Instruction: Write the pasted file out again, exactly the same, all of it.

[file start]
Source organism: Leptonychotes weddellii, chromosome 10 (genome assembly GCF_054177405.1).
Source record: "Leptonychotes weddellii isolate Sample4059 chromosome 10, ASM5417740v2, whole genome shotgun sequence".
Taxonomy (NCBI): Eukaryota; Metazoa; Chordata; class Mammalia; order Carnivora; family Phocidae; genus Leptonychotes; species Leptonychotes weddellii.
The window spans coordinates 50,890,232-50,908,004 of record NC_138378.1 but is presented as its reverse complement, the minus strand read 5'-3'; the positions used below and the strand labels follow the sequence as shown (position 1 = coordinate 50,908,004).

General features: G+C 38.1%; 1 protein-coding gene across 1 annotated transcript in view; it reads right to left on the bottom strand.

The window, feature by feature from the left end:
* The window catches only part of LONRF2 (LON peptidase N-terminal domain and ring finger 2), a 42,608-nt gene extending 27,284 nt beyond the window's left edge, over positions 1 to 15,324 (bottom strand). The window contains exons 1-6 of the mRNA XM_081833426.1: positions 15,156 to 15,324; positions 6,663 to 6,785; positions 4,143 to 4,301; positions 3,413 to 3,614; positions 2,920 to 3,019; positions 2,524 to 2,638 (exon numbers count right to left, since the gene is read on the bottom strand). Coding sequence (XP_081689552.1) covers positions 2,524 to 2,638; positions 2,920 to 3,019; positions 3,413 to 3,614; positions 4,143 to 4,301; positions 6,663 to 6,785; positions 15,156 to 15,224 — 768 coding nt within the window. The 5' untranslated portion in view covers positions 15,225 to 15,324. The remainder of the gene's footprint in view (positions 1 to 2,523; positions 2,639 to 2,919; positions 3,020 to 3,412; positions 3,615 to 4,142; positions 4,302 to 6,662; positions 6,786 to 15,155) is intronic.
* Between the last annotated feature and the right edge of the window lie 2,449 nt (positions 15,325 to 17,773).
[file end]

Source organism: Leptonychotes weddellii, chromosome 10 (genome assembly GCF_054177405.1).
Source record: "Leptonychotes weddellii isolate Sample4059 chromosome 10, ASM5417740v2, whole genome shotgun sequence".
Taxonomy (NCBI): Eukaryota; Metazoa; Chordata; class Mammalia; order Carnivora; family Phocidae; genus Leptonychotes; species Leptonychotes weddellii.
The window spans coordinates 50,890,232-50,908,004 of record NC_138378.1 but is presented as its reverse complement, the minus strand read 5'-3'; the positions used below and the strand labels follow the sequence as shown (position 1 = coordinate 50,908,004).

General features: G+C 38.1%; 1 protein-coding gene across 1 annotated transcript in view; it reads right to left on the bottom strand.

The window, feature by feature from the left end:
* The window catches only part of LONRF2 (LON peptidase N-terminal domain and ring finger 2), a 42,608-nt gene extending 27,284 nt beyond the window's left edge, over positions 1 to 15,324 (bottom strand). The window contains exons 1-6 of the mRNA XM_081833426.1: positions 15,156 to 15,324; positions 6,663 to 6,785; positions 4,143 to 4,301; positions 3,413 to 3,614; positions 2,920 to 3,019; positions 2,524 to 2,638 (exon numbers count right to left, since the gene is read on the bottom strand). Coding sequence (XP_081689552.1) covers positions 2,524 to 2,638; positions 2,920 to 3,019; positions 3,413 to 3,614; positions 4,143 to 4,301; positions 6,663 to 6,785; positions 15,156 to 15,224 — 768 coding nt within the window. The 5' untranslated portion in view covers positions 15,225 to 15,324. The remainder of the gene's footprint in view (positions 1 to 2,523; positions 2,639 to 2,919; positions 3,020 to 3,412; positions 3,615 to 4,142; positions 4,302 to 6,662; positions 6,786 to 15,155) is intronic.
* Between the last annotated feature and the right edge of the window lie 2,449 nt (positions 15,325 to 17,773).